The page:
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The Journal Gazette

  • Associated Press Torianto Johnson, a freshman at Pioneer High School in Ann Arbor, Michigan, holds a sign Tuesday supporting immigrants during a rally outside a federal courthouse in Detroit.

Thursday, May 18, 2017 4:00 pm

Immigration arrests up 38 percent this year

10,800 of 41,300 did not have criminal convictions

AMY TAXIN Associated Press

SANTA ANA, Calif. – U.S. immigration arrests increased nearly 40 percent in early 2017 as newly emboldened agents under President Donald Trump detained more than 40,000 people suspected of being in the country illegally – with a renewed focus on immigrants without criminal convictions.

The numbers released by acting Immigration and Customs Enforcement Director Thomas Homan provide a snapshot of how the new president is carrying through on his campaign promises to make immigration enforcement a top priority.

Overall, 41,300 people were arrested for deportation, a 38 percent increase from a comparable period last year. Nearly 11,000 had no criminal convictions, more than double the number of immigrants without criminal convictions arrested during a comparable period last year.

Homan said the increase in arrests stems from stepped up immigration enforcement, adding that morale has improved among agents under Trump because they are “allowed to do their job.”

“Their job is to enforce the law, and that is exactly what they’re doing, he said.

Even so, deportations were down from late January to late April compared with a year ago despite the president’s stepped up immigration enforcement pledge.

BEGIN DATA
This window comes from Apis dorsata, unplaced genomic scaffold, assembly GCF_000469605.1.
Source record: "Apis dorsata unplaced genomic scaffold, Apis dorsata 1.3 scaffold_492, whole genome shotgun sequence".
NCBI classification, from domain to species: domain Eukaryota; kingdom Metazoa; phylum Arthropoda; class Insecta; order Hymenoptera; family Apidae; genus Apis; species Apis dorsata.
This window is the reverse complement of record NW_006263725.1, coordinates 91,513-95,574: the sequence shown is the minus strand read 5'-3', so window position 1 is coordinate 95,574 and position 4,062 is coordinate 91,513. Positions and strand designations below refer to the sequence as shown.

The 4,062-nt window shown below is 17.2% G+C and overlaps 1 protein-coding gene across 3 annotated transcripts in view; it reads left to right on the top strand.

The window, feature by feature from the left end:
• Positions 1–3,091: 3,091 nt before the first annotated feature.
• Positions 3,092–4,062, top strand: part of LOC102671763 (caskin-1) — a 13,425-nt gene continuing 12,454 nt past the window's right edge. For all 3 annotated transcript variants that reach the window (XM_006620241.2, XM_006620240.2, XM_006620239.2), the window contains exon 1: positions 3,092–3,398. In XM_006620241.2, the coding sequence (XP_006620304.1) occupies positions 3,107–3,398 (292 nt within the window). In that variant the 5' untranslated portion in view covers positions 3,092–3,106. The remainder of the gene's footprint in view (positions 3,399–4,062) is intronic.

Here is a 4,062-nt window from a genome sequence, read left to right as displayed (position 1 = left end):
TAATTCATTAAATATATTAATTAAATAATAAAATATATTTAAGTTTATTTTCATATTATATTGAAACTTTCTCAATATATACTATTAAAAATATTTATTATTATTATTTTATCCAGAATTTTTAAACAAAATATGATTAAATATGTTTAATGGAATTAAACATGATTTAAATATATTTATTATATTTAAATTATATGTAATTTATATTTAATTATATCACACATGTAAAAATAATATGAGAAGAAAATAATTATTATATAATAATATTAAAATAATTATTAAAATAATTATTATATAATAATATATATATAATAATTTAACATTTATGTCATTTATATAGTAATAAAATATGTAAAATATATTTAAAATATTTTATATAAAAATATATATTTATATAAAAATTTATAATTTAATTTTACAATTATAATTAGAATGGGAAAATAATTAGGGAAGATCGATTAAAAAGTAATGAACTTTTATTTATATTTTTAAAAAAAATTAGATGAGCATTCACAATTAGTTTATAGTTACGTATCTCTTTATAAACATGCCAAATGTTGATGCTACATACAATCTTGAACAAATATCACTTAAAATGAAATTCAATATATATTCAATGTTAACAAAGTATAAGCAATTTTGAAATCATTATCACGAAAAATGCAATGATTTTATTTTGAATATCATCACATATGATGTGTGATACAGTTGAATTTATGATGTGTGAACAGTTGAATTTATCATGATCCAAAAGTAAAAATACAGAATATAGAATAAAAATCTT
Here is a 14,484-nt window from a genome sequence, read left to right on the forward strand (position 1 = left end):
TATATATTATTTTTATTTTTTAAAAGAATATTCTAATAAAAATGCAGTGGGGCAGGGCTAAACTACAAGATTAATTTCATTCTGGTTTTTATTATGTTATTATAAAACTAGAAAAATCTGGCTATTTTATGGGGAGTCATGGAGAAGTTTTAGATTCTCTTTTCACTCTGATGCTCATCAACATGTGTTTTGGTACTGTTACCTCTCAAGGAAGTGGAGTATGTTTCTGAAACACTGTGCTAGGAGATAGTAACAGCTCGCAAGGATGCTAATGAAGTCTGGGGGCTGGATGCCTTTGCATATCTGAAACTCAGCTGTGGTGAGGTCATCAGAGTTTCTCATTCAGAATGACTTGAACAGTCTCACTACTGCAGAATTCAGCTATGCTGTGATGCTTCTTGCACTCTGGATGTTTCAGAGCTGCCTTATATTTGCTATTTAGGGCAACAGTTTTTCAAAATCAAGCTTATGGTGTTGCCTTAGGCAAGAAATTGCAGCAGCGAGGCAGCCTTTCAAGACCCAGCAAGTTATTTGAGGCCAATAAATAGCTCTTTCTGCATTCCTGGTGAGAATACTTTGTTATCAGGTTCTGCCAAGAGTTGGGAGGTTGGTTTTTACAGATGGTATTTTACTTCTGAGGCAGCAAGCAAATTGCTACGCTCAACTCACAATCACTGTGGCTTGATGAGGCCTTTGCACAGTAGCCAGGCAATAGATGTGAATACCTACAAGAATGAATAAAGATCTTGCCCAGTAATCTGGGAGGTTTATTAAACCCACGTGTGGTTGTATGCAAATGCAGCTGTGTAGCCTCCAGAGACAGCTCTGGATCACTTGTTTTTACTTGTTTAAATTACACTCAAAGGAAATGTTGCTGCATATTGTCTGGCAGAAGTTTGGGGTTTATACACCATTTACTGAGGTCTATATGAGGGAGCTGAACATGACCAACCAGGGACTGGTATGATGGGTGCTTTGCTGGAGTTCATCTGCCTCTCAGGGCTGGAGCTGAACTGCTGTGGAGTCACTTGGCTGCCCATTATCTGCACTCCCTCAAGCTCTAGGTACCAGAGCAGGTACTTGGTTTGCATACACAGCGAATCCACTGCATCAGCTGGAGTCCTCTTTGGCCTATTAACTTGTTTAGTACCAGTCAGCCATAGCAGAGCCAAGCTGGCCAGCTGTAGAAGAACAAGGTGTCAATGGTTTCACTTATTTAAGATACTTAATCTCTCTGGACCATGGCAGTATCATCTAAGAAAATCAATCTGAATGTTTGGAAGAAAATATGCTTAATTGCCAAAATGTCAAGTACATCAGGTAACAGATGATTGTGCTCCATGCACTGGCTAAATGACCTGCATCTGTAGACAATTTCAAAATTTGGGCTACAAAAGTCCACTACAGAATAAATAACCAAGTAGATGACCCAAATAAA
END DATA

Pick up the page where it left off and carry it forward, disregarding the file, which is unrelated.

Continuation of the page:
The increase in arrests of people without criminal convictions has generated outrage across the U.S. from Trump opponents who believe otherwise law-abiding families are being rounded up.

The report was made public as the Trump administration seeks to promote its accomplishments despite a growing scandal over the firing of the FBI director and the sharing of intelligence with Russian officials.

The president “puts this out to distract from the real affairs of our country,” said Angelica Salas, executive director of the Coalition for Humane Immigrant Rights in Los Angeles. “It is unfortunate that he basically is using the pain and destroying our families as a way by which to give red meat to his base.”

Highlights in the numbers:

• 41,300 immigrants were arrested on suspicion of being in the country illegally between Jan. 22 and Apr. 29, up from 30,000 from Jan. 24 to April 30 last year.

• 30,500 of those arrested had criminal convictions, compared to 25,800 for the earlier period.

• 10,800 did not have criminal convictions, compared to 4,200 in the previous period.

Silvia Avelar-Flores, a 31-year-old mother of three from Utah, was picked up by immigration agents enforcing an old deportation order last month while she was shopping with her 8-year-old daughter in a Salt Lake City suburb.

She was released and given three months to plan her return to Mexico, a country she left as a young girl. She plans to take her youngest daughter, 2, with her and leave her 10-year-old-son and 8-year-old daughter with her husband, who has permanent U.S residency.

“I don’t think it’s fair,” Alves-Flores said in an interview. “I understand that they want to fix everything, you know, but they are going after the wrong people. Trump said he was just going for the criminals, and that’s not happening.”